The Company may pay a noncumulative cash dividend on each share of the Series A Preferred Stock when, as and if declared by the Board at a rate of 8.5% per annum on the liquidation preference then in effect. Cash dividends, if declared, are payable quarterly in arrears on January 1, April 1, July 1 and October 1 of each year, commencing on the first calendar day of the first July or October following the date of original issuance of the Series A Preferred Stock. If declared, cash dividends will begin to accrue on the first day of the applicable quarterly dividend period. In the event the Company does not declare and pay a cash dividend, the Liquidation Preference of the Series A Preferred Stock will be increased to an amount equal to the Liquidation Preference in effect at the start of the applicable quarterly dividend period, plus an amount equal to such then applicable Liquidation Preference multiplied by 11.5% per annum. If the Company pays a dividend or makes a distribution on the outstanding Common Stock (other than in Junior Securities, as defined below), the Company must, at the same time, pay each holder of the Series A Preferred Stock a dividend equal to the dividend the holder would have received if all of the holder’s shares of Series A Preferred Stock were converted into Common Stock immediately prior to the record date for the dividend payment (“Participating Dividend”). The Company would not be required to pay the Participating Dividend if the Company dividend or distribution was in Common Stock, a security ranking equal to or junior to Common Stock, or a security convertible into Common Stock or a security ranking equal to or junior to Common Stock (“Junior Securities”). Instead, where the Company makes a dividend or distribution of a Junior Security, the holder of Series A Preferred Stock is entitled to anti-dilution protection in the form of an adjustment to the conversion price of the Series A Preferred Stock. Unless and until the Company obtains the required consent and/or amendment from the Company’s lenders under the Company’s Senior Credit Facilities (as defined below), the Company will not be permitted to pay cash dividends.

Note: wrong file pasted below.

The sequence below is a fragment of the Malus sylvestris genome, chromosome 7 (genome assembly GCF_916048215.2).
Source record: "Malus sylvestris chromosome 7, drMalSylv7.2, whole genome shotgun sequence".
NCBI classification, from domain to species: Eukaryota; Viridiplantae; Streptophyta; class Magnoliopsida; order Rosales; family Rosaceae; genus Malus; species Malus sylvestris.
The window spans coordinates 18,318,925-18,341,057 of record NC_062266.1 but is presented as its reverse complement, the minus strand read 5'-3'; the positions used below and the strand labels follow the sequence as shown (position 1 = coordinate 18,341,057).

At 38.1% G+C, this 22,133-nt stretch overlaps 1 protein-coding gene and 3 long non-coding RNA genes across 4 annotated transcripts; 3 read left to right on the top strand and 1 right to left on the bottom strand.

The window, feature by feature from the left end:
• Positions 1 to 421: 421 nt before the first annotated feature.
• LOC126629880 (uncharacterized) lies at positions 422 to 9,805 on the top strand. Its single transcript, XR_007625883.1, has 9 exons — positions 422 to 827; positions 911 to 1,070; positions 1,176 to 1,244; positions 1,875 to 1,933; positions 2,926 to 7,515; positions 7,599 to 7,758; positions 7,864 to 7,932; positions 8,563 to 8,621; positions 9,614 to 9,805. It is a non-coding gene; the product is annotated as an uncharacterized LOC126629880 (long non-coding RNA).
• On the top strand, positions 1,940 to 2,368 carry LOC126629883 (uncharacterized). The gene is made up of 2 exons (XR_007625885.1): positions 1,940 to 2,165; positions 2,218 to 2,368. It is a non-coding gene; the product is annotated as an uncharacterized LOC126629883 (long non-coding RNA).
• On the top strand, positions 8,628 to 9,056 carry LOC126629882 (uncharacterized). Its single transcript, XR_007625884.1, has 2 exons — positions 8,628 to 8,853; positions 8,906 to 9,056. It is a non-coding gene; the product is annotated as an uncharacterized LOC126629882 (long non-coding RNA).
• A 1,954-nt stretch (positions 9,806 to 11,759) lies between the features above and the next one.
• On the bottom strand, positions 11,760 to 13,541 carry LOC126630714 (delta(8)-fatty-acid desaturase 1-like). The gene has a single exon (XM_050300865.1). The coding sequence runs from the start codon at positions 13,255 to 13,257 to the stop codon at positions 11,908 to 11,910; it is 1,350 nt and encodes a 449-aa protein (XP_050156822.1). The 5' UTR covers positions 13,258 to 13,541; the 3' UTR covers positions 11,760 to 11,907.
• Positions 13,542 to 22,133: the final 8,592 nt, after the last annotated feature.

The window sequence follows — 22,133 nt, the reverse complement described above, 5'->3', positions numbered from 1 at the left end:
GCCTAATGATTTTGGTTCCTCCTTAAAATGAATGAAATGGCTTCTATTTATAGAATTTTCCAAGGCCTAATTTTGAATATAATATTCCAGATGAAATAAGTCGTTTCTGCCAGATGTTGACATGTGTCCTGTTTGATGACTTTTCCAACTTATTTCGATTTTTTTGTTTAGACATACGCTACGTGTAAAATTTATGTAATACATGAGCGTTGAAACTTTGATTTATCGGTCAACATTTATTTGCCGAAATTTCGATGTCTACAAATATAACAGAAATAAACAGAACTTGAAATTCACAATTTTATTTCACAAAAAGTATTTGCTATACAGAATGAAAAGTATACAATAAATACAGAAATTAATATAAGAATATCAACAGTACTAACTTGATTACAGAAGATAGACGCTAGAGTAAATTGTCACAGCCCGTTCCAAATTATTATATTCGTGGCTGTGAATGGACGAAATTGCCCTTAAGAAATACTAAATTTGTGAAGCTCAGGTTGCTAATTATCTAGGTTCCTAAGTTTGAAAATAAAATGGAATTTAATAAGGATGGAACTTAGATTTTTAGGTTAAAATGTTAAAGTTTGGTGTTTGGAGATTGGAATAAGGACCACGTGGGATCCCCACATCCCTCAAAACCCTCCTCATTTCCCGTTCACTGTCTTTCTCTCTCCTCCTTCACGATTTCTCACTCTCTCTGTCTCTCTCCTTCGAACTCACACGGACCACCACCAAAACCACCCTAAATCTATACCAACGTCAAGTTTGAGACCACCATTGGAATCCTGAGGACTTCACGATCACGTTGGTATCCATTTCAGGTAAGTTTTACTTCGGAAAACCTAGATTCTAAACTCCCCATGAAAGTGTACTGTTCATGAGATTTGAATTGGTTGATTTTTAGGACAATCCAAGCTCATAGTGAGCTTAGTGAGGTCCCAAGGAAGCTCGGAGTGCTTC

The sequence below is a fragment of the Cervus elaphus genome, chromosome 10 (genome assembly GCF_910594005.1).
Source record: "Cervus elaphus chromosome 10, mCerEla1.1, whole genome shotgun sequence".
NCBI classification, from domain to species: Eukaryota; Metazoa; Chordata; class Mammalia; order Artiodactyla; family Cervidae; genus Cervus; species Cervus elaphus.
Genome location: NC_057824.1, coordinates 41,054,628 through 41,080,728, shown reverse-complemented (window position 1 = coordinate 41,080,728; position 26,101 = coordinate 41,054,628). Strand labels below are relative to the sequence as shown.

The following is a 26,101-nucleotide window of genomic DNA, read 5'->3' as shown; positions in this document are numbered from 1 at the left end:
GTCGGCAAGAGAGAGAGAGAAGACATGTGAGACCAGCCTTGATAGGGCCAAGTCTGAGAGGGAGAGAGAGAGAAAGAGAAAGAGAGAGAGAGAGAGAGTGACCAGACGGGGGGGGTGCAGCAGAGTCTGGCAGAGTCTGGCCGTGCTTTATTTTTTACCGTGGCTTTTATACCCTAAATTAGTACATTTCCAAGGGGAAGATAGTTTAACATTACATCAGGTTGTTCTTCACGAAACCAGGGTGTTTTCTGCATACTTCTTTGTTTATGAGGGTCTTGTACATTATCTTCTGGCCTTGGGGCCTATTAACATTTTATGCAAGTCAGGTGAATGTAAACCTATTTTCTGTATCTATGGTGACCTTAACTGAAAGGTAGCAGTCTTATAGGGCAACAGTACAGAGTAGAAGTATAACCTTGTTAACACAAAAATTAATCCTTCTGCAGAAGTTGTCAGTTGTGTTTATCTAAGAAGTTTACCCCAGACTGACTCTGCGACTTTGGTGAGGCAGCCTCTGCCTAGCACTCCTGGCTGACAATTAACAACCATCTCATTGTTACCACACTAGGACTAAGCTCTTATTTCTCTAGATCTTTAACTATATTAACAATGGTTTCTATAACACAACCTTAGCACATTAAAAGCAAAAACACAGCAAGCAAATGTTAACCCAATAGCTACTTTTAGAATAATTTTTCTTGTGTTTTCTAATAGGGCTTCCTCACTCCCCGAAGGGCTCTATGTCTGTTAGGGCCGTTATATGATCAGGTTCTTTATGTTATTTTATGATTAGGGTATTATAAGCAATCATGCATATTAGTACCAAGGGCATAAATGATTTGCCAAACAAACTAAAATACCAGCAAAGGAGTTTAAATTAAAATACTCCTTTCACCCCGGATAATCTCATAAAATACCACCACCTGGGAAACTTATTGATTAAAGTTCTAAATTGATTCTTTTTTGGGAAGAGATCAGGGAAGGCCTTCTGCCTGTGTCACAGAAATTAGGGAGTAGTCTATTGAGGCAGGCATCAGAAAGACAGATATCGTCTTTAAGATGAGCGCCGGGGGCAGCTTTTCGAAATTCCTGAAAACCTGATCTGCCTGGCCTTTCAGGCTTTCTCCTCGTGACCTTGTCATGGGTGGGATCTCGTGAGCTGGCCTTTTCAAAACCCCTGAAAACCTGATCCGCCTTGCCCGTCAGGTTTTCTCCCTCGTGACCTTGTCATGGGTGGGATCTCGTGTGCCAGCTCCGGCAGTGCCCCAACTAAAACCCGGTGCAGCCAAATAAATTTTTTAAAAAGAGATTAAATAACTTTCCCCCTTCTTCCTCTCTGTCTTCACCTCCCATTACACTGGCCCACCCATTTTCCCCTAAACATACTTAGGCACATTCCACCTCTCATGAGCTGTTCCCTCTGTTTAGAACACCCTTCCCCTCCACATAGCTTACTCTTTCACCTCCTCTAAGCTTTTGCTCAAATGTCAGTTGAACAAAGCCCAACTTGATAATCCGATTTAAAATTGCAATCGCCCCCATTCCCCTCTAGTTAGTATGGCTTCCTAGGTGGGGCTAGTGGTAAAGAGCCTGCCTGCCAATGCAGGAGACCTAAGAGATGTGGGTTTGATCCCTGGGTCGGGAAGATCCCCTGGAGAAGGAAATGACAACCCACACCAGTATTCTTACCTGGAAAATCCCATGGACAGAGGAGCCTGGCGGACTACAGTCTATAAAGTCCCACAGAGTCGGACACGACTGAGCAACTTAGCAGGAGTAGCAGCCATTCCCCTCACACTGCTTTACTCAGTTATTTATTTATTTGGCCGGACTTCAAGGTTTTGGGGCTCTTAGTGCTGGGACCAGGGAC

From and after the tenth anniversary of the original issuance of the Series A Preferred Stock, each holder of shares of Series A Preferred Stock will have the right to request that the Company redeem, in full, out of funds legally available, by irrevocable written notice to the Company, all of such holder’s shares of Series A Preferred Stock at a redemption price per share equal to the Liquidation Preference then in effect per share of Series A Preferred Stock. From and after the tenth anniversary of the original issuance of the Series A Preferred Stock, the Company may redeem the outstanding Series A Preferred Stock, in whole or in part, at a price per share equal to the Liquidation Preference then in effect.